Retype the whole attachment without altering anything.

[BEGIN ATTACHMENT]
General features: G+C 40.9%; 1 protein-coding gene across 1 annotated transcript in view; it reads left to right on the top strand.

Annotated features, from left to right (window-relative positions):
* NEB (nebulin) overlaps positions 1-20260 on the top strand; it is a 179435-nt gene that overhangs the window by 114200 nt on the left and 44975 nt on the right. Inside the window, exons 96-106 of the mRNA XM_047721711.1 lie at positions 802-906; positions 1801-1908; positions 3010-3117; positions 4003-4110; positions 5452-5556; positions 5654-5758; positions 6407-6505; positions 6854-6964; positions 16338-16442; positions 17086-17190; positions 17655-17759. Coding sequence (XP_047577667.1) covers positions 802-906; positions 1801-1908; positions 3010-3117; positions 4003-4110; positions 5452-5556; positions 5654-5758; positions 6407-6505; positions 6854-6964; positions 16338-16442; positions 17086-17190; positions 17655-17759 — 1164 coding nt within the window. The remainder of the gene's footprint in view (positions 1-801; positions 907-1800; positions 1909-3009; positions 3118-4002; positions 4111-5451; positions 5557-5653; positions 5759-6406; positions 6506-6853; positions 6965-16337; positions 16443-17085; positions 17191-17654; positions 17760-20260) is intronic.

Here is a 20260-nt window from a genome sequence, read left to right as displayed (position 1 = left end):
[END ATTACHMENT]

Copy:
General features: G+C 40.9%; 1 protein-coding gene across 1 annotated transcript in view; it reads left to right on the top strand.

Annotated features, from left to right (window-relative positions):
* NEB (nebulin) overlaps positions 1-20260 on the top strand; it is a 179435-nt gene that overhangs the window by 114200 nt on the left and 44975 nt on the right. Inside the window, exons 96-106 of the mRNA XM_047721711.1 lie at positions 802-906; positions 1801-1908; positions 3010-3117; positions 4003-4110; positions 5452-5556; positions 5654-5758; positions 6407-6505; positions 6854-6964; positions 16338-16442; positions 17086-17190; positions 17655-17759. Coding sequence (XP_047577667.1) covers positions 802-906; positions 1801-1908; positions 3010-3117; positions 4003-4110; positions 5452-5556; positions 5654-5758; positions 6407-6505; positions 6854-6964; positions 16338-16442; positions 17086-17190; positions 17655-17759 — 1164 coding nt within the window. The remainder of the gene's footprint in view (positions 1-801; positions 907-1800; positions 1909-3009; positions 3118-4002; positions 4111-5451; positions 5557-5653; positions 5759-6406; positions 6506-6853; positions 6965-16337; positions 16443-17085; positions 17191-17654; positions 17760-20260) is intronic.

Here is a 20260-nt window from a genome sequence, read left to right as displayed (position 1 = left end):